Consider taking a few minutes to help students memorize the order of the books in the Old Testament. Music can be effective in helping students memorize. The Children’s Songbook includes a song that can help students memorize the order of the books in the Old Testament (see “The Books in the Old Testament,” Children’s Songbook, 114–15).

Another option for helping students memorize the names and order of the books of the Old Testament is to write the first letter of each book in order under its respective category on the board. Invite students to use the table of contents in their scriptures to recite the books in order for each category. Repeat this activity until they can recite the books using only the first letters on the board, without looking at the table of contents. Consider reviewing the books of the Old Testament at the beginning of class for the next few lessons.

Commentary and Background Information

Why we should be grateful for the Bible

Elder M. Russell Ballard of the Quorum of the Twelve Apostles taught why we should be grateful for the Bible:

“How grateful we should be for the Holy Bible. In it we learn not only of the life and teachings and doctrines of Christ, we learn of His Church and of His priesthood and of the organization which He established and named the Church of Jesus Christ in those former days. We believe in that Church, and we believe that The Church of Jesus Christ of Latter-day Saints is that same Church, restored to earth, complete, with the same organization and the same priesthood” (“The Miracle of the Holy Bible,” Ensign or Liahona, May 2007, 81).

The recording, protecting, and preserving of biblical records

Elder M. Russell Ballard of the Quorum of the Twelve Apostles taught about the recording, protecting, and preserving of biblical texts:

“Righteous individuals were prompted by the Spirit to record both the sacred things they saw and the inspired words they heard and spoke. Other devoted people were prompted to protect and preserve these records” (“The Miracle of the Holy Bible,” Ensign or Liahona, May 2007, 80).

Lost books of the Bible

Although the people who participated in the collection and organization of the Bible did their best, there were still inspired writings that were not included. There are several books of scripture mentioned in the Bible that for various reasons are missing or lost. Lists of these missing books and writers are included in the Bible Dictionary (see “Lost books”) and the Guide to the Scriptures (see “Scriptures—Lost scriptures”).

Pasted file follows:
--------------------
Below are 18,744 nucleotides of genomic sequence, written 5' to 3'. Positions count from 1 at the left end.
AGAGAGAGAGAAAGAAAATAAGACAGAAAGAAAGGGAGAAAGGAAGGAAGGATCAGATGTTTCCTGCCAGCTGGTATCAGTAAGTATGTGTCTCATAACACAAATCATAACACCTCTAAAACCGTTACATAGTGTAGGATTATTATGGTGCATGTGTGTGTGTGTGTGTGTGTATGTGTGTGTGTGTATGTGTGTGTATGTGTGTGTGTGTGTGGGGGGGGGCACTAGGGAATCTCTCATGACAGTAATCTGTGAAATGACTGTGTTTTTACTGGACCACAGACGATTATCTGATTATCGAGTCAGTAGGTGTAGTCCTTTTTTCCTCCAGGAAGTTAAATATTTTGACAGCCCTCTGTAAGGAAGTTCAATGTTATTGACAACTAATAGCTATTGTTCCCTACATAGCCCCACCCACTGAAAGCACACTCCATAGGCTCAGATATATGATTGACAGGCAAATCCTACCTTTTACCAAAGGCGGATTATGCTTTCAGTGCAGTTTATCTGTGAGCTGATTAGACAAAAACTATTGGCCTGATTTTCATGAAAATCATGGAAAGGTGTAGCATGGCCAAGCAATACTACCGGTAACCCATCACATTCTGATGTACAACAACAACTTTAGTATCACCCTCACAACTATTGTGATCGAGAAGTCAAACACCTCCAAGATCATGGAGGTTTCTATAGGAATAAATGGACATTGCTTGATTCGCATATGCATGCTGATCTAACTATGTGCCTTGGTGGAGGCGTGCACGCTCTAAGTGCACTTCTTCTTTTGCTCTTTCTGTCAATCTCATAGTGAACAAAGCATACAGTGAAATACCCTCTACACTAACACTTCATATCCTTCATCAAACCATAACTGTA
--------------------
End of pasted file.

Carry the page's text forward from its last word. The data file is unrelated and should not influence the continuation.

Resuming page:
Septuagint and Masoretic Text

Several efforts were made to organize and preserve the writings of the Old Testament, including the Septuagint (Greek) and an earlier Hebrew text that eventually became known as the Masoretic text. The Septuagint was a Greek translation of Old Testament writings compiled around 200 B.C. The Hebrew text was formed in about A.D. 90 by a council of Jewish scholars at Jamnia who decided which Old Testament books were authoritative and which were not. Sometime between the 7th and 10th centuries a group of Jews known as the Masoretes further refined and solidified the Hebrew text. Most Christian Bibles today follow the same organization as the Septuagint. (See Bible Dictionary, “Bible.”) Modern English versions of the Bible, including the King James Version, have been influenced by the Septuagint and Hebrew text.

First Presidency statement on the King James Version of the Bible

The First Presidency has released the following letter regarding the King James Version of the Bible.

“Since the days of the Prophet Joseph Smith, The Church of Jesus Christ of Latter-day Saints has used the King James Version of the Bible for English-speaking members.

“The Bible, as it has been transmitted over the centuries, has suffered the loss of many plain and precious parts. ‘We believe the Bible to be the word of God as far as it is translated correctly; we also believe the Book of Mormon to be the word of God.’ (A of F 1:8.)

“Many versions of the Bible are available today. Unfortunately, no original manuscripts of any portion of the Bible are available for comparison to determine the most accurate version. However, the Lord has revealed clearly the doctrines of the gospel in these latter-days. The most reliable way to measure the accuracy of any biblical passage is not by comparing different texts, but by comparison with the Book of Mormon and modern-day revelations.

“While other Bible versions may be easier to read than the King James Version, in doctrinal matters latter-day revelation supports the King James Version in preference to other English translations. All of the Presidents of the Church, beginning with the Prophet Joseph Smith, have supported the King James Version by encouraging its continued use in the Church. In light of all the above, it is the English language Bible used by The Church of Jesus Christ of Latter-day Saints.

“The LDS edition of the Bible (1979 [and 2013]) contains the King James Version supplemented and clarified by footnotes, study aids, and cross-references to the Book of Mormon, the Doctrine and Covenants, and the Pearl of Great Price. These four books are the standard works of the Church. We encourage all members to have their own copies of the complete standard works and to use them prayerfully in regular personal and family study, and in Church meetings and assignments” (“First Presidency Statement on the King James Version of the Bible,” Ensign, Aug. 1992, 80).